Good Friday

Good Friday

Thursday, March 31, 2011

Love, Part 2: What does "I love you" mean?

            Before the book review interlude, I wrote a few thoughts on what it means to say “I love you” to someone and promised a ‘part 2.’ I thought it was time to get back to that. For the purpose of this particular post, I am mainly concerned with the sort of love expected in a marriage relationship where love is vowed or promised, although many of the principles apply to love in general. I ended ‘part 1’ with a question: “What is love?” My answer comes from Paul’s letter to the church in Corinth.
            If you make a list of all the ways Paul describes love, one thing is conspicuous by its absence from the list. That one thing is how we feel, our emotions. Why would Paul leave that out? Because for someone like Paul, who was raised as a Jew, love is not primarily about feeling but about doing.  How do you love God? By doing what God asks you to do. Love therefore, is a verb. That is the point of 1 Corinthians 13.
            Some modern wedding vows end with “as long as our love shall last” rather than the traditional “as long as we both shall live.”  I guess that means that if I no longer feel all warm and fuzzy when you walk in the room, or if I am no longer attracted to you because you are bald, or wrinkled, or have a beer gut, or if I am simply tired of your unpleasant habits or behaviors – habits and behaviors I was fully aware of when I married you – I can walk away. “As long as our love shall last” is more a statement of our laziness, our unwillingness to do, than the enduring power of active love.
             If love is primarily in doing, not feeling, our behavior toward the one we say we love is what determines whether we truly love that person. The word for love used here by Paul, is the word that is also used for the self-emptying, self-expending love that God demonstrates to his people. The second person of the Trinity completely emptied himself so that we could flourish, so that we could have the life God intended us to have. Our love for each other should reflect God’s example of love, a love that gives without expecting anything in return. It is love that does not come naturally to any of us.  We need God’s grace to exercise this sort of love.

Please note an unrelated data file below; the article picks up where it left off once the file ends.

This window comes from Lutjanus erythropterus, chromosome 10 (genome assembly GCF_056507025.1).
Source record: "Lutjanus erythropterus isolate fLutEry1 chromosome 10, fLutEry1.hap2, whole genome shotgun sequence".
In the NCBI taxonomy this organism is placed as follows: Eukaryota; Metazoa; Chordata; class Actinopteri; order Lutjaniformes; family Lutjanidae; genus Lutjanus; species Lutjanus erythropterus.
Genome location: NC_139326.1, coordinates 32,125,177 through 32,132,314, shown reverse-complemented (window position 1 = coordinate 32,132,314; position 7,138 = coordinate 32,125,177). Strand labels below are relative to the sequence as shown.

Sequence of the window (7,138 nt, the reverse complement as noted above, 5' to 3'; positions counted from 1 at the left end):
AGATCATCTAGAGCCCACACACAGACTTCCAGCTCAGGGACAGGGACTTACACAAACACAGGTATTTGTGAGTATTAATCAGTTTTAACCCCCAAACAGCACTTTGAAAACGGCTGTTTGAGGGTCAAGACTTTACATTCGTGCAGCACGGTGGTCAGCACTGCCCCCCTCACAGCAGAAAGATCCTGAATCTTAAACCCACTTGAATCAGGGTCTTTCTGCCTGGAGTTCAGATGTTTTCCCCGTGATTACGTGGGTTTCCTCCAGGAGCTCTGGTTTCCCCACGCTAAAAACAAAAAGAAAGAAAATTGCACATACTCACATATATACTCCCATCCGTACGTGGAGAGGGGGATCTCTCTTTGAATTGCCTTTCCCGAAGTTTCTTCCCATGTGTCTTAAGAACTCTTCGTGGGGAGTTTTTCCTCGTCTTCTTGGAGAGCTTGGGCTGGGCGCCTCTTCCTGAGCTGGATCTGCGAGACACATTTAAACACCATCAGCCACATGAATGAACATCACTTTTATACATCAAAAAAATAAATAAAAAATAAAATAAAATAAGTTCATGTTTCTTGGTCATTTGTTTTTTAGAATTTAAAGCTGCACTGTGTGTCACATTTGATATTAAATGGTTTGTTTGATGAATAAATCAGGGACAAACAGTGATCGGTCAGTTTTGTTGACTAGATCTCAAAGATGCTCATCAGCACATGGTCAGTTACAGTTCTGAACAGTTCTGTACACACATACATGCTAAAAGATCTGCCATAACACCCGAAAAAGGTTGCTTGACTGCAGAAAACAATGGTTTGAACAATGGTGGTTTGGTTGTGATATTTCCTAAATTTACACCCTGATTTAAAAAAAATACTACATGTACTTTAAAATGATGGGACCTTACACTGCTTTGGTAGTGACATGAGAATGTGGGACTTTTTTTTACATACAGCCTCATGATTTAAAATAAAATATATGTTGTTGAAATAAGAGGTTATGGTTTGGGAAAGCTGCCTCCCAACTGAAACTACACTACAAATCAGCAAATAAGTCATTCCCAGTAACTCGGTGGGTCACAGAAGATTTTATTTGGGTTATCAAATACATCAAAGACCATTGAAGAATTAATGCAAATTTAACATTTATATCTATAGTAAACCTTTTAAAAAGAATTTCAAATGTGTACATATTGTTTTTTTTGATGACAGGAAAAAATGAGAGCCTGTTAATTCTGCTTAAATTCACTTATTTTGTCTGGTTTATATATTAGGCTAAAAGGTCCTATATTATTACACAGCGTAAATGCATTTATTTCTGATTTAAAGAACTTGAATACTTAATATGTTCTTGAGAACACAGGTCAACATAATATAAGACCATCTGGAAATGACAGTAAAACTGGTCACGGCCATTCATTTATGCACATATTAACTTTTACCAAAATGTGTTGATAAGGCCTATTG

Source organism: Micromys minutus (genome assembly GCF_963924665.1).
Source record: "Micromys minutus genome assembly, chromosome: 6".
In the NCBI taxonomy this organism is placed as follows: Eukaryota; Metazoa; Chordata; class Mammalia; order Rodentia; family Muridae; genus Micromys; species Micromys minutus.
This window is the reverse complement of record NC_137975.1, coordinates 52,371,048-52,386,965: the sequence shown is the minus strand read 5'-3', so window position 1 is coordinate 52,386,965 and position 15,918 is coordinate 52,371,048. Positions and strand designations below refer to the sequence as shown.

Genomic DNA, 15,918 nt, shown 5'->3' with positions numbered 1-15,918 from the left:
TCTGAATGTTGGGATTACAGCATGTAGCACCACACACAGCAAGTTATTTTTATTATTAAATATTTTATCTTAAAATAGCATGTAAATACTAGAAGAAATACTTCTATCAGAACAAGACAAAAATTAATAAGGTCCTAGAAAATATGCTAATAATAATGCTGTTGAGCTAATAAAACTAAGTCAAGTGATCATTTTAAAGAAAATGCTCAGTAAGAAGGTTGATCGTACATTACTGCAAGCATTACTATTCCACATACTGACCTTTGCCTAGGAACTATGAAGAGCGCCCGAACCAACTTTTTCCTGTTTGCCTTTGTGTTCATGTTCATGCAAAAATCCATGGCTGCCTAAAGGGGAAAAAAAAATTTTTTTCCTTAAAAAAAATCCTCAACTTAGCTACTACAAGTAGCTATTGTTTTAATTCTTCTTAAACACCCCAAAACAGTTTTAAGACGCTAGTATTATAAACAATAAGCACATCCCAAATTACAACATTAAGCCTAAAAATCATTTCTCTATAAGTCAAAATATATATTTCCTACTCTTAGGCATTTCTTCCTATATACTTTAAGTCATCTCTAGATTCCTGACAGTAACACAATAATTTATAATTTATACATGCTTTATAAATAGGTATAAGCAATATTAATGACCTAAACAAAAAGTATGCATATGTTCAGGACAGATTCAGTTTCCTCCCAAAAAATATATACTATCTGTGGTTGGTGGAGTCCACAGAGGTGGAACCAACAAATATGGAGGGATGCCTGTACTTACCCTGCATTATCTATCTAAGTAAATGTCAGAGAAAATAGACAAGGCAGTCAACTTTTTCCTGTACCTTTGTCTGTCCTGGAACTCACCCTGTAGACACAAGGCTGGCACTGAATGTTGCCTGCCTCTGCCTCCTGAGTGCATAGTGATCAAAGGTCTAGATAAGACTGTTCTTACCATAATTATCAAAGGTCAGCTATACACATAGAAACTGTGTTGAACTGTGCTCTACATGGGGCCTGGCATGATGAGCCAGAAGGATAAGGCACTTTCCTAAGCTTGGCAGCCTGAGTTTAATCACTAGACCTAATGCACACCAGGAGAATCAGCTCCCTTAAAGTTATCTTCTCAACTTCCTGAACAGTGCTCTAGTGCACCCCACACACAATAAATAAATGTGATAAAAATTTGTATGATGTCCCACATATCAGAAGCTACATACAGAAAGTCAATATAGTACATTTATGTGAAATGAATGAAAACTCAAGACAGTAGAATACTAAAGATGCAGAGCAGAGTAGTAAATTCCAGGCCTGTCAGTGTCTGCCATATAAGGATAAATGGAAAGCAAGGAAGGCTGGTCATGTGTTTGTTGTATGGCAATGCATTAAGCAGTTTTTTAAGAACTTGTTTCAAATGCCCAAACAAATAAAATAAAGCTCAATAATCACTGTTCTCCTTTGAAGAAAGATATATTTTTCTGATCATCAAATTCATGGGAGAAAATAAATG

Note the word “exercise.” Any athlete will tell you that the more they exercise, the stronger they get.  But if they stop exercising, even for a short time, their muscles will begin to atrophy and they will not be as strong and competitive.  Love is like that.  To be strong, it must be exercised – daily. 
            What might it look like to exercise love for your boy/girlfriend or spouse? It may mean sitting through a concert because you know that he loves the symphony. It may mean enduring a rainy, cold football game because she loves to watch Michigan play. It could mean letting her complain about her job for the fourth night this week because she needs someone to unload on, even though you had hoped for a romantic dinner for two. Or it could mean holding him in your arms and encouraging him when you know he is not only feeling badly about missing out on a promotion, but is trying to be “strong” and act like its no big deal. At its best, love for your partner will show itself in actions that put your needs in second place and help your partner to flourish, to be everything God intended him or her to be.
            This sort of love is frightening in some ways. It demands we give without expecting anything in return – even a nice feeling. It opens us to hurt and disappointment. But this is the love that God through the Holy Spirit helps us emulate if we rely on him. What is truly remarkable in all of this, is that when we practice “doing” love, it often happens that we find ourselves “feeling” love. In other words, if you want to ‘bring back that lovin’ feeling,’ try doing some loving actions.

1 comment:

  1. As I've told you before, I wish more people saw love in this way. I especially wish that the meaning of the word love hadn't become so diluted by superfluous overuse that we now have to explain how we mean the word when we use it in different contexts.

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